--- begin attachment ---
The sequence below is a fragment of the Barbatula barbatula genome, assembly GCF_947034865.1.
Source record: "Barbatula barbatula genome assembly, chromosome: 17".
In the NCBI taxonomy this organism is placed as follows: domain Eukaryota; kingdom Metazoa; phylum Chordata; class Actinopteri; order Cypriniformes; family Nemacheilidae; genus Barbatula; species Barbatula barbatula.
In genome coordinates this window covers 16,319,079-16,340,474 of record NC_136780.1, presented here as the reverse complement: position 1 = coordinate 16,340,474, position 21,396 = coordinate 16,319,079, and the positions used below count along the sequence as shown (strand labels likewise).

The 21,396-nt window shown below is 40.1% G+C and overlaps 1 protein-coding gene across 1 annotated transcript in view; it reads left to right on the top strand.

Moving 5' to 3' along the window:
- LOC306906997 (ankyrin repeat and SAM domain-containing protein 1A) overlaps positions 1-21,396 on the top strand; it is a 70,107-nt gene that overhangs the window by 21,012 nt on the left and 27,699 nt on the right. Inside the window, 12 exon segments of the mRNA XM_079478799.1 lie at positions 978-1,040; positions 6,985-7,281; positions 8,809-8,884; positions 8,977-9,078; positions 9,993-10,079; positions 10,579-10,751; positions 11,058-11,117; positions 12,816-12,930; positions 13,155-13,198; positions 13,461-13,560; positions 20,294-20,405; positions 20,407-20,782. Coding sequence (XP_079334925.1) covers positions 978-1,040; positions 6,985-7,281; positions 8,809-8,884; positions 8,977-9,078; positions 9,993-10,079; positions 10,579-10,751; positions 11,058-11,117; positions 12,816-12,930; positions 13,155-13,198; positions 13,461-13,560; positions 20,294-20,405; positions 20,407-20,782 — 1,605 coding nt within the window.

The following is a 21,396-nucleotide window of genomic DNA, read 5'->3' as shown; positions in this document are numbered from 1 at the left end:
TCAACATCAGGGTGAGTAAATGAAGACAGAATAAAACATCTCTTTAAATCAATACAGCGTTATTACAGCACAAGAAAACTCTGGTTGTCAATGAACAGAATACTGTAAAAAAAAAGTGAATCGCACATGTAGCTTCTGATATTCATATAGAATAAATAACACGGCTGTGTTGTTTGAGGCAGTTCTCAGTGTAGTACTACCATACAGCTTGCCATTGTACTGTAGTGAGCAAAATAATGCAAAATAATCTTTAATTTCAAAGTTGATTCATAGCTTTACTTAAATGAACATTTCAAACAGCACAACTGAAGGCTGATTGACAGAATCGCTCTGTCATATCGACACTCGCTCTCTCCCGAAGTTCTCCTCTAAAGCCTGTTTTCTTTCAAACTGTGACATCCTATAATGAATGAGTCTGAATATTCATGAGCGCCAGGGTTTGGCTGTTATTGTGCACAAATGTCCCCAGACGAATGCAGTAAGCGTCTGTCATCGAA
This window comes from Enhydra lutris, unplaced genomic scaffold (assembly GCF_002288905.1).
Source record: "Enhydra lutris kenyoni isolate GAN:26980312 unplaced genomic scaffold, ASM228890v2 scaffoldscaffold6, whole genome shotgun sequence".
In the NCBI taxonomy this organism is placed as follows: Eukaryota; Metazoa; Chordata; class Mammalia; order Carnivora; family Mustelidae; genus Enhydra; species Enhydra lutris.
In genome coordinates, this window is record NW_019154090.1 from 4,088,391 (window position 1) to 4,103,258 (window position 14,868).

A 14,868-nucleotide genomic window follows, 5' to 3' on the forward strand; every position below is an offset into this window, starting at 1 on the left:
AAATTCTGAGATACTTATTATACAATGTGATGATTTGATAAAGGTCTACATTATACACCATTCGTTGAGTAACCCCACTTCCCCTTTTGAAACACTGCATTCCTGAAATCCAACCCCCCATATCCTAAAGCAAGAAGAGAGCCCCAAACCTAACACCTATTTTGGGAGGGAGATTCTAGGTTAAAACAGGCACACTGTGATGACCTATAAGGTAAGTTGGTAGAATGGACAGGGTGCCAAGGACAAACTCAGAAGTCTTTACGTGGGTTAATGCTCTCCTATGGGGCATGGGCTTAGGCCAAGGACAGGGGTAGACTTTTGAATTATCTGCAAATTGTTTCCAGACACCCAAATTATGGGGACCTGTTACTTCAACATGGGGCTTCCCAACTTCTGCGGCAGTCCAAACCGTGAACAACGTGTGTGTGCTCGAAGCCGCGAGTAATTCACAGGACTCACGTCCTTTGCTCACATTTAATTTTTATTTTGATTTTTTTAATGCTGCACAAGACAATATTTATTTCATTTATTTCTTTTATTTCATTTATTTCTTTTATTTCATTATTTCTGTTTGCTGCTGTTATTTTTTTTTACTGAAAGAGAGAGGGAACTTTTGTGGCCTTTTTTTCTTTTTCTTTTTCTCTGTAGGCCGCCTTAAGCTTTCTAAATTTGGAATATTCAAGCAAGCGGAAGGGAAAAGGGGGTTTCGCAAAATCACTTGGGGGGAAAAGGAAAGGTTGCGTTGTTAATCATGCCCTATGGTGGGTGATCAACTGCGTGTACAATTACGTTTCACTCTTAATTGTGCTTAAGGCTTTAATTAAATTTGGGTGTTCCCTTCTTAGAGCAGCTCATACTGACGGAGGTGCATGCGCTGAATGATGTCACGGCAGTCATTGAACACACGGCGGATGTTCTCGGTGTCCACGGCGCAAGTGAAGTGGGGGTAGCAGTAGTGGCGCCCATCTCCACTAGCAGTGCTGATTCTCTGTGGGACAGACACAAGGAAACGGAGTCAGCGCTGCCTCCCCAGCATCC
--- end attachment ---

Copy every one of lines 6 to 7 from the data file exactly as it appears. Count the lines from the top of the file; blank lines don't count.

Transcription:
Moving 5' to 3' along the window:
- LOC306906997 (ankyrin repeat and SAM domain-containing protein 1A) overlaps positions 1-21,396 on the top strand; it is a 70,107-nt gene that overhangs the window by 21,012 nt on the left and 27,699 nt on the right. Inside the window, 12 exon segments of the mRNA XM_079478799.1 lie at positions 978-1,040; positions 6,985-7,281; positions 8,809-8,884; positions 8,977-9,078; positions 9,993-10,079; positions 10,579-10,751; positions 11,058-11,117; positions 12,816-12,930; positions 13,155-13,198; positions 13,461-13,560; positions 20,294-20,405; positions 20,407-20,782. Coding sequence (XP_079334925.1) covers positions 978-1,040; positions 6,985-7,281; positions 8,809-8,884; positions 8,977-9,078; positions 9,993-10,079; positions 10,579-10,751; positions 11,058-11,117; positions 12,816-12,930; positions 13,155-13,198; positions 13,461-13,560; positions 20,294-20,405; positions 20,407-20,782 — 1,605 coding nt within the window.